The master of deceit tempted him, but yet he was an example of obedience by refusing to deviate from what He knew was right. An example of this obedience is when he was facing agony in Gethsemane, when he was enduring much pain, even then he was obedient to the lord by saying, “Father, if thou be willing, remove this cup from me: nevertheless not my will, but thine, be done.” Luke 22:42 I would like to close with a scripture that President Hinckley used in a talk in 1995. The scripture is Isaiah 1:19-20 and it
Macbeth lies, saying he never thinks of them, but tells Banquo that he would like to discuss them further. Macbeth then seeks to draw Banquo closer to him, inviting him to join Macbeth's cause when the time comes for him to become king. Banquo makes his position clear: So I lose none In seeking to augment it, but still keep My bosom franchised and allegiance clear, I shall be counseled. With these words, Banquo sets limits on his loyalty to Macbeth. He will support Macbeth so long as he can do so with a clear conscience and an unguilty heart.
By Cap keeping his word like this he is proving that he stays true to his core values even in the face of hardship. After Sam’s death almost every stanza has a piece of it where Cap is talking about how he regrets his decision and wishes that he didn’t have to keep it. When Cap goes to say, “The trail was bad, and I felt half mad, but I swore I would not give in” he is saying that although he does regret his promise he will do anything to keep it. When Cap shows time after time that he is willing to keep his word no matter what it just goes to show what a real friend will do to keep a dying mans wish. The narrator stays calm and collected enough to keep the wish of his dead friends final wish of being cremated.
4. It tells us that Macbeth has a conscience. He does not want to spoil somebody else’s destiny for his own future. It is important because it emphasises on the conflict he is going to suffer from and that if he murders the king, he would not be happy about it. Scene 4 1.
That all won’t matter when you break someone’s pride, there is no joy of breaking others by all means. Instead, the author advises us to follow this prince and try to encourage people to do better. 2. Give honest and sincere appreciation. This principle gives an alluring vision of appreciation as a strong tool to win people’s trust and fellowship.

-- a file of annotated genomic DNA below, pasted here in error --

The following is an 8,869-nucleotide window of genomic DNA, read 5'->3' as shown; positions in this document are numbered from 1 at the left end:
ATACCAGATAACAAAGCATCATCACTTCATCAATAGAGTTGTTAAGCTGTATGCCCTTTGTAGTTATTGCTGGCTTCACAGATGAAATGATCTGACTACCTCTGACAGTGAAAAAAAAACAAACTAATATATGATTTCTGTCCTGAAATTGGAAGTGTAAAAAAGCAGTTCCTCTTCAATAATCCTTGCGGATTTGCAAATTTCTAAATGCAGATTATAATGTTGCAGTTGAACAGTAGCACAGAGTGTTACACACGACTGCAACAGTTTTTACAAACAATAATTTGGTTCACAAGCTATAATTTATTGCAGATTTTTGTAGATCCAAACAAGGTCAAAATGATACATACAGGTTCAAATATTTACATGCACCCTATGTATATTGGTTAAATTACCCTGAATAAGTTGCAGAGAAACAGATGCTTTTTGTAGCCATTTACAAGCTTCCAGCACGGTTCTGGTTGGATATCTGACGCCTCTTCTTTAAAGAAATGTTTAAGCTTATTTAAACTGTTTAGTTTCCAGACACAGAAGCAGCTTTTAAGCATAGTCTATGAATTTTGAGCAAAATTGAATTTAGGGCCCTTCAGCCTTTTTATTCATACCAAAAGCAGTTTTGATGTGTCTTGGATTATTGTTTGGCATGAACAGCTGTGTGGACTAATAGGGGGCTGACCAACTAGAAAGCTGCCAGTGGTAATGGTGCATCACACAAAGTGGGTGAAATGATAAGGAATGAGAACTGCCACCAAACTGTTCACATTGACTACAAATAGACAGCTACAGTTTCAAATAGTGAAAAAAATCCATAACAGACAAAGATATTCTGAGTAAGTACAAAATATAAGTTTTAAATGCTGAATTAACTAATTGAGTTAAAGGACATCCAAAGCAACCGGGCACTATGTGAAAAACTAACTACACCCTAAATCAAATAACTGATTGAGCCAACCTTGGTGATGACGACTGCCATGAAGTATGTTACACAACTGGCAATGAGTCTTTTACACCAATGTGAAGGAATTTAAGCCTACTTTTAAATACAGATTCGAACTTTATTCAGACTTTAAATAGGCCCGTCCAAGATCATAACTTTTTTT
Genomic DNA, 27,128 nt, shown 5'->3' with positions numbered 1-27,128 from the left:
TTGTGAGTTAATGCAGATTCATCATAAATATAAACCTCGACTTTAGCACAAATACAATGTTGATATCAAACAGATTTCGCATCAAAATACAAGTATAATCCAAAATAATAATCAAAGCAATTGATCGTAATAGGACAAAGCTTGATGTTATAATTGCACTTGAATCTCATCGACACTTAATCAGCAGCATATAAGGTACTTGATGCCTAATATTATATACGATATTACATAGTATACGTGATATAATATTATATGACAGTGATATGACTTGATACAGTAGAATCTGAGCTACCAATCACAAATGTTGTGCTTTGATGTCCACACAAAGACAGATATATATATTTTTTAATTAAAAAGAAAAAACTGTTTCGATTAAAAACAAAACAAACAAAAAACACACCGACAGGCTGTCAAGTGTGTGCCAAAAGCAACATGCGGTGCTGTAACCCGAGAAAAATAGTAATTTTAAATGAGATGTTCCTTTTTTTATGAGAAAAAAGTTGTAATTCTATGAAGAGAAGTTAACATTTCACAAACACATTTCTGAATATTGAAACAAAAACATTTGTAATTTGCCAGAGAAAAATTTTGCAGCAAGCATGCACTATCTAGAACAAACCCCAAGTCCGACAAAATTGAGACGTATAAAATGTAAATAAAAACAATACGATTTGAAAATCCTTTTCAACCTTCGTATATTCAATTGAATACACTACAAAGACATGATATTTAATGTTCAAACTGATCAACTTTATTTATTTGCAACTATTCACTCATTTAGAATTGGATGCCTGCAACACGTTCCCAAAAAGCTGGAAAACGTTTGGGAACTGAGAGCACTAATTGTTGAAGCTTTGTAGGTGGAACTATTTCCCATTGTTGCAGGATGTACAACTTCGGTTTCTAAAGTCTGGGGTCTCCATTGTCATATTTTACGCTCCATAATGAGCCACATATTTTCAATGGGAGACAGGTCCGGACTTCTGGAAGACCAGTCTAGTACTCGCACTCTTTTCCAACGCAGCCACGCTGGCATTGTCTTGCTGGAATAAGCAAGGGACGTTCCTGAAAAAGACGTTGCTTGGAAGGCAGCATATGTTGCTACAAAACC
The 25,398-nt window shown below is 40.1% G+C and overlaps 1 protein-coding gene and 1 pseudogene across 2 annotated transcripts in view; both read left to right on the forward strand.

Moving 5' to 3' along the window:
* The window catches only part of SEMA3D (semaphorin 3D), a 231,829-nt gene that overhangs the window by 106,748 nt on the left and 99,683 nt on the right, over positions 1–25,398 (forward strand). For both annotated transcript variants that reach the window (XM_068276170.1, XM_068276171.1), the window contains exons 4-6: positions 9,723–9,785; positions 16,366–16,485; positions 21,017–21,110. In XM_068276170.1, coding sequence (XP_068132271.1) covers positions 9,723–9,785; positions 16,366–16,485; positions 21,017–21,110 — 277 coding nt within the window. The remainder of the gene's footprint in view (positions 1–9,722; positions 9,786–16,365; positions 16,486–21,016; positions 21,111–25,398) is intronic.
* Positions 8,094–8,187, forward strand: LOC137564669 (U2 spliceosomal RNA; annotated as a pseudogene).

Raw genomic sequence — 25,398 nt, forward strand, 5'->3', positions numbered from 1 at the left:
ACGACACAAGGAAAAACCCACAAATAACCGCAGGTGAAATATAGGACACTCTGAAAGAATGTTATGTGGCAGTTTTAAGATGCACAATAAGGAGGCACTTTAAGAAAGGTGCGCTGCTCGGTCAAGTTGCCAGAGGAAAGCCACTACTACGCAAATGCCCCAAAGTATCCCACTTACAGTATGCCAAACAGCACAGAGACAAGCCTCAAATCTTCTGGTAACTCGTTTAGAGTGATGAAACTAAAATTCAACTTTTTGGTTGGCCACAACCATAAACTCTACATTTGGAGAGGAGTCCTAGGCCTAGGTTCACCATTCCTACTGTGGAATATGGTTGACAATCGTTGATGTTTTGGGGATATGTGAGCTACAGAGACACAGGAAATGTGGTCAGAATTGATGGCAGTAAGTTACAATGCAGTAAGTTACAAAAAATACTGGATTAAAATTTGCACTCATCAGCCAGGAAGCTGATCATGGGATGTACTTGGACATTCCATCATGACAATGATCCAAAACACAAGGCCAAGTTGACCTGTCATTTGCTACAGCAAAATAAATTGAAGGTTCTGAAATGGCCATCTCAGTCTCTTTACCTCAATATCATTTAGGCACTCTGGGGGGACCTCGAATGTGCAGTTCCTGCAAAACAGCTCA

(602) He moves on to the subject of ruling shortly thereafter, in which he thinks a ruler’s duty is “not to prescribe anything to human beings in religious matters but to leave them complete freedom”(603) and so, the ruler “is himself enlightened”(603). Alas, he goes on to talk about people’s “freedom of spirit”(604) and ways in which they
Although Macbeth was terrified and against the idea of killing the king, one night he went into Duncan’s room and stabbed him to death. When the kingdom came to know about the death of the king, everyone was dazed. Furthermore, Macbeth began to regret the sin he had committed. “I am afraid to think of what I have done; Look on’t again I dare not.” (II.ii.66-67). After Duncan’s burial, it was discovered that Macbeth had been pronounced king.
Plato’s book Laws indicates that people who commit suicide would be buried in unmarks grave. However, four exceptions already existed “(1) when one's mind is morally corrupted and one's character can therefore not be salvaged (Laws IX 854a3–5), (2) when the self-killing is done by judicial order, as in the case of Socrates, (3) when the self-killing is compelled by extreme and unavoidable personal misfortune, and (4) when the self-killing results from shame at having participated in grossly unjust actions. (Laws IX 873c-d)”. Suicide is so something unnatural and against the state. This idea of suicide characterized as a crime against the state (treason) is also used by Hobbes in his book Leviathan (1651).
Desperation in The Nibelungenlied Many people act in desperation once they have realized they have made a mistake. It is human nature to second guess yourself and to wonder if you have made this right decision. This case is true in The Nibelungenlied with Hagen’s decision to assassinate Siegfried. His actions immediately following the murder and when he is on his way to meet Kriemhild show that he acted in desperation after Siegfried’s murder. Through Hagen’s actions of sinking Kriemhild’s treasure in the Rhine River and attempting to kill the monk to void the Nixes prophecy are both examples of Hagen’s desperation after killing Siegfried.